Archives

  • 2018-07
  • 2018-10
  • 2018-11
  • 2019-04
  • 2019-05
  • 2019-06
  • 2019-07
  • 2019-08
  • 2019-09
  • 2019-10
  • 2019-11
  • 2019-12
  • 2020-01
  • 2020-02
  • 2020-03
  • 2020-04
  • 2020-05
  • 2020-06
  • 2020-07
  • 2020-08
  • 2020-09
  • 2020-10
  • 2020-11
  • 2020-12
  • 2021-01
  • 2021-02
  • 2021-03
  • 2021-04
  • 2021-05
  • 2021-06
  • 2021-07
  • 2021-08
  • 2021-09
  • 2021-10
  • 2021-11
  • 2021-12
  • 2022-01
  • 2022-02
  • 2022-03
  • 2022-04
  • 2022-05
  • TC-I 2000 receptor br Materials and methods br Results and d

    2022-01-21


    Materials and methods
    Results and discussion
    Conclusions
    Acknowledgements This study was supported by the Portuguese Foundation for Science and Technology (FCT) under the scope of the strategic funding of UID/BIO/04469/2013 unit and COMPETE 2020 (POCI-01-0145-FEDER-006684), and also by the project BioTecNorte (NORTE-01-0145-FEDER-000004) and the project MultiBiorefinery (POCI-01-0145-FEDER-016403) funded by the European Regional Development Fund under the scope of Norte2020 – Programa Operacional Regional do Norte. SCS acknowledges her post doc grant (SFRH/BPD/88584/2012) from FCT. EA Macedo is a member of the Associate Laboratory LSRE-LCM, Project POCI-01-0145-FEDER-006984, funded by FEDER through COMPETE2020 – Programa Operacional Competitividade e Internacionalização (POCI) – and by national funds through FCT – Fundação para a Ciência e a Tecnologia.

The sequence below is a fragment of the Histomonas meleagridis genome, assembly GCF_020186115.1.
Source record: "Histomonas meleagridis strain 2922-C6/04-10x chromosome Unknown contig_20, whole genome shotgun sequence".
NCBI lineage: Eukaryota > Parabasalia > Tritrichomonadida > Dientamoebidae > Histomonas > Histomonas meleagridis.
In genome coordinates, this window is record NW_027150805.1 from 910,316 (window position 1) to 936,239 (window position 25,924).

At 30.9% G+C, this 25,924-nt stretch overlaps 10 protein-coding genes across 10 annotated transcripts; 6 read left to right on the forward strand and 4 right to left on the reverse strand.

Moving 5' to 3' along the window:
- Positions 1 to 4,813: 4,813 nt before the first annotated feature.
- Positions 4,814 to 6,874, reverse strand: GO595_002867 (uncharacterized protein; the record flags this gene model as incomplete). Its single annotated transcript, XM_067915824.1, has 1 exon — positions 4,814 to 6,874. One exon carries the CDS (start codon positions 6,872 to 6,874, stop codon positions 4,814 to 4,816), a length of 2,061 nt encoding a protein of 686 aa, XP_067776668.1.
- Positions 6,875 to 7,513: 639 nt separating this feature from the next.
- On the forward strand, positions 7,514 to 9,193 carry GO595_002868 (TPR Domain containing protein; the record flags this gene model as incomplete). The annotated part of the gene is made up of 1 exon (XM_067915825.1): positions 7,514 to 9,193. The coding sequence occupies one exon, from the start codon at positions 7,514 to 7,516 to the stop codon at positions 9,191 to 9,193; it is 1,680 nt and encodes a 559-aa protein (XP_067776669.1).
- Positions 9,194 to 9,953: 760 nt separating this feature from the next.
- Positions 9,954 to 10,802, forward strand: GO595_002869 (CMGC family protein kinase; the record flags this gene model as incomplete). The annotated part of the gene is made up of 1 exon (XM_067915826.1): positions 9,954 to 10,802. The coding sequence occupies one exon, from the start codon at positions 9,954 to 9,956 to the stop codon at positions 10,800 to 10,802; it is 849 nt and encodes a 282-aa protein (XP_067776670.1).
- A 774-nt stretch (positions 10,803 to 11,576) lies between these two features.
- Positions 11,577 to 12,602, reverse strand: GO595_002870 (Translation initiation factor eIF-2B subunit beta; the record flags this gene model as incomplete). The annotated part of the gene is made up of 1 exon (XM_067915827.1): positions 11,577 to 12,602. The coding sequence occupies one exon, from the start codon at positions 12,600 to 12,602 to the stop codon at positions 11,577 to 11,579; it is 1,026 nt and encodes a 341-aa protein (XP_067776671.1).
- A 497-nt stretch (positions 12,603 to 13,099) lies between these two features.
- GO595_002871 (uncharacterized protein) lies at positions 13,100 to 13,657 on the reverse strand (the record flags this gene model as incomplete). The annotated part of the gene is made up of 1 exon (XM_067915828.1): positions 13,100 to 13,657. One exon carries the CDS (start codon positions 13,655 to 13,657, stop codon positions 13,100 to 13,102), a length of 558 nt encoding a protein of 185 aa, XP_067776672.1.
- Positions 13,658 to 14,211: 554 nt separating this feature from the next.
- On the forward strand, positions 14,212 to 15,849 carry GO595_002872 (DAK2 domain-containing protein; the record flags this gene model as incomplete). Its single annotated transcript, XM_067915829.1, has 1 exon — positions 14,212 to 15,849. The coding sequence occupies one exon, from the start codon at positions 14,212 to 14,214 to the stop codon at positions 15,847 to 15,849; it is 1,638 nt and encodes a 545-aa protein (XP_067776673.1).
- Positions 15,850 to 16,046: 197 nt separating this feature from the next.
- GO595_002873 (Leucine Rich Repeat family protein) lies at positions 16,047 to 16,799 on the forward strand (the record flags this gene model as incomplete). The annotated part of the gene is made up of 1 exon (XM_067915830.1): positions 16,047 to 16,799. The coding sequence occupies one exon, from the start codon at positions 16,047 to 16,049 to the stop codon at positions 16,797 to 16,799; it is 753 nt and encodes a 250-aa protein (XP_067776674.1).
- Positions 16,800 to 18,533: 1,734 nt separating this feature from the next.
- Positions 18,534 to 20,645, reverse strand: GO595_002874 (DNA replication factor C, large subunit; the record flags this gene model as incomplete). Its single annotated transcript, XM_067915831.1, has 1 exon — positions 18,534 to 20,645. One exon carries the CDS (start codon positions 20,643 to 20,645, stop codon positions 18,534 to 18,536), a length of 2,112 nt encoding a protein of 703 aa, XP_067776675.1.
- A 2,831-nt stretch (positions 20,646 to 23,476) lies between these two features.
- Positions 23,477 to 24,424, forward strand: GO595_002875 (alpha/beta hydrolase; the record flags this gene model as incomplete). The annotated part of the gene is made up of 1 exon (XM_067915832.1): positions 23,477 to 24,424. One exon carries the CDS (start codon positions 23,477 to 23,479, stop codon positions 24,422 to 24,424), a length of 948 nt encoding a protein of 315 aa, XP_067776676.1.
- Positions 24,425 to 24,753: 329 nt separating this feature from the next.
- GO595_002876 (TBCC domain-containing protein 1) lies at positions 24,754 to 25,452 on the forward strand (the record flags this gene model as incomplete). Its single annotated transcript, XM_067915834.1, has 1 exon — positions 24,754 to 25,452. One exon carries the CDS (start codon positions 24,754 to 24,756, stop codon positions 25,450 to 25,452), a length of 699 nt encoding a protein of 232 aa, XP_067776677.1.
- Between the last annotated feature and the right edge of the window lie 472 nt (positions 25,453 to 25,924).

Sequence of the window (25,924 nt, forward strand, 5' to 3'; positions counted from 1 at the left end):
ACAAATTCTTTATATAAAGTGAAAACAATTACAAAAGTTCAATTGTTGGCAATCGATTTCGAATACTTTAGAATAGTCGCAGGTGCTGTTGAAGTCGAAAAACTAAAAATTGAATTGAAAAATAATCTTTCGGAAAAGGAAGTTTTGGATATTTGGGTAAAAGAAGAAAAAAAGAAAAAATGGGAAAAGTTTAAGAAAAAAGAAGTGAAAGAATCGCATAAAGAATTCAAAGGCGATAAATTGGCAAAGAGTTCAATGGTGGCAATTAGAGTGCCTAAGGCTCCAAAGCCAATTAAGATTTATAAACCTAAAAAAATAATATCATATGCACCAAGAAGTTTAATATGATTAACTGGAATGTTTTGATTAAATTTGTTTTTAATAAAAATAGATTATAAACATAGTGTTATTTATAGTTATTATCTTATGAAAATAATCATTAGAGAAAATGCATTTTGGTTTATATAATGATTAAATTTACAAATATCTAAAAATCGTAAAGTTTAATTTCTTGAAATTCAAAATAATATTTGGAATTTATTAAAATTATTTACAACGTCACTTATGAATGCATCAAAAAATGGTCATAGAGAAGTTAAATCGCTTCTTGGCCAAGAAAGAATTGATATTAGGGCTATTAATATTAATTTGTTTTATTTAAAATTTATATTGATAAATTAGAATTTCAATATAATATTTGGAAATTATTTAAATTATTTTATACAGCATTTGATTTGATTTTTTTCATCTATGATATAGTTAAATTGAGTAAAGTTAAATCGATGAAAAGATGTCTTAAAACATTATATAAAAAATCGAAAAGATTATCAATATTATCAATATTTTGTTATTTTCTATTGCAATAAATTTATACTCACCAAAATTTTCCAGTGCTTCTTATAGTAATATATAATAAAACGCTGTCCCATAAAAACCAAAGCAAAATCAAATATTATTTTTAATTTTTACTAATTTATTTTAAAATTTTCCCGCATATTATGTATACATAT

Introduction Coconut (Cocos nucifera L.) is a monophyletic genus within the family Arecaceae (Palmae), a member of the subfamily Arecoideae that includes 27 genera and about 600 species of monocotyledonous flowering plants (Perera et al., 1998 & 2003). Coconuts have a diploid genome with 2n = 32 chromosomes and a haplophasic genome size (1C) of around 2.15 billion TC-I 2000 receptor pairs (Rohde et al., 2002). The coconut palm is called “tree of life” because it provides almost all the necessities of life including food, drink, oil, medicine, fiber, timber, thatch, and other domestic utensils (Foale, 2003). Curd coconut is an abnormal endosperm phenotype, often found in tall type coconuts (Santoso et al., 1996 and Islam et al., 2009). In normal plantation, only few curd coconut fruits occur only from some coconut plants. Unlike normal coconut, the solid endosperm of curd coconut becomes soft, while its liquid endosperm becomes thick or filling the entire cavity as a soft gel (Islam et al., 2009), as shown in Fig. 1. The curd coconut is in high demand due to its soft fatty and delicious texture and the price of a fruit is about 10 times of a normal coconut (Wattanayothin, 2004, 2005). In addition, the phenotype of curd coconut was found to be a pure genetic factor of a single gene locus, which is inherited in autosomal recessive fashion (Zuniga, 1953). Galactomannans make up to 61% of the total carbohydrate content of a mature normal coconut kernel (galactose to mannose ratio 1:12); and they play a structural role in the formation of the secondary cell wall in coconut solid endosperm (Balasubramaniam, 1976). Whereas in curd coconut kernel, cell wall was principally 60% water soluble galactomannan with galactose to mannose ratio of 1:2 (Flavier, 1999). In normal coconut or other seed plants, cell wall storage polysaccharides are degraded and mobilized as sucrose, glucose or fructose to supply nutrient during seed germination (Buckeridge, 2010). While the curd coconut contains an apparently normal embryo, it fails to germinate in vivo because its endosperm is incapable of supporting embryo germination. However, germination of curd coconuts is successful in vitro using tissue culture techniques (De Guzman and Del Rosario, 1964; Ashburner et al., 1995). Galactomannans, a component of the cell wall, consist of a linear backbone of β-(1 → 4)-linked D-mannose residues to which D-galactose residues are attached by α-(1 → 6) linkages. The degradation of galactomannan requires the presence of three enzymes working together: namely endo-β-mannanase (EC 3.2.1.78), β-mannosidase (EC 3.2.1.25) and α-galactosidase (EC 3.2.1.22) (Reid and Meier, 1973). Each of these enzymes have specific mechanisms for cleaving sugar residues at different sites: endo-β-mannanase randomly cleaves endo (1 → 4)-β-D-mannosidic bonds while β-mannosidase removes terminal (1 → 4)-β-D mannosides from the ends of the oligogalactomannan, and α-galactosidase cleaves the (1 → 6)-α-D galactoside residues from the non-reducing end of oligogalactomannan. Investigations into the comparative activities of these three enzymes within the endosperms of both normal and curd coconuts reveal that in normal coconut, only α-galactosidase activity increased continually with endosperm maturation, and was inversely correlated with the amount of galactomannan. In contrast, only α-galactosidase activity could not be detected in any stage of curd coconut endosperm development except the very last stage (11–12 months of age) where its activity was 8300 folds lower than that of the normal coconut (Mujer et al., 1984; Samonte et al., 1989). Thus, these studies confirmed lacking of endosperm specific coconut α-galactosidase (CnAGal) plays a major role in the in vivo degradation of oligogalactomannan in the endosperm. In addition, the deficiency of CnAGal activity affects the accumulation of oligogalactomannan, which causes curd coconut endosperm (Mujer et al., 1984). However, neither the cDNA encoding CnAGal gene nor mutations in the gene has been identified and characterized. This study therefore aims to isolate and characterize the wild-type α-galactosidase gene from normal coconut, and identify the types of mutation presenting in the α-galactosidase gene, resulting in the curd coconut phenotype.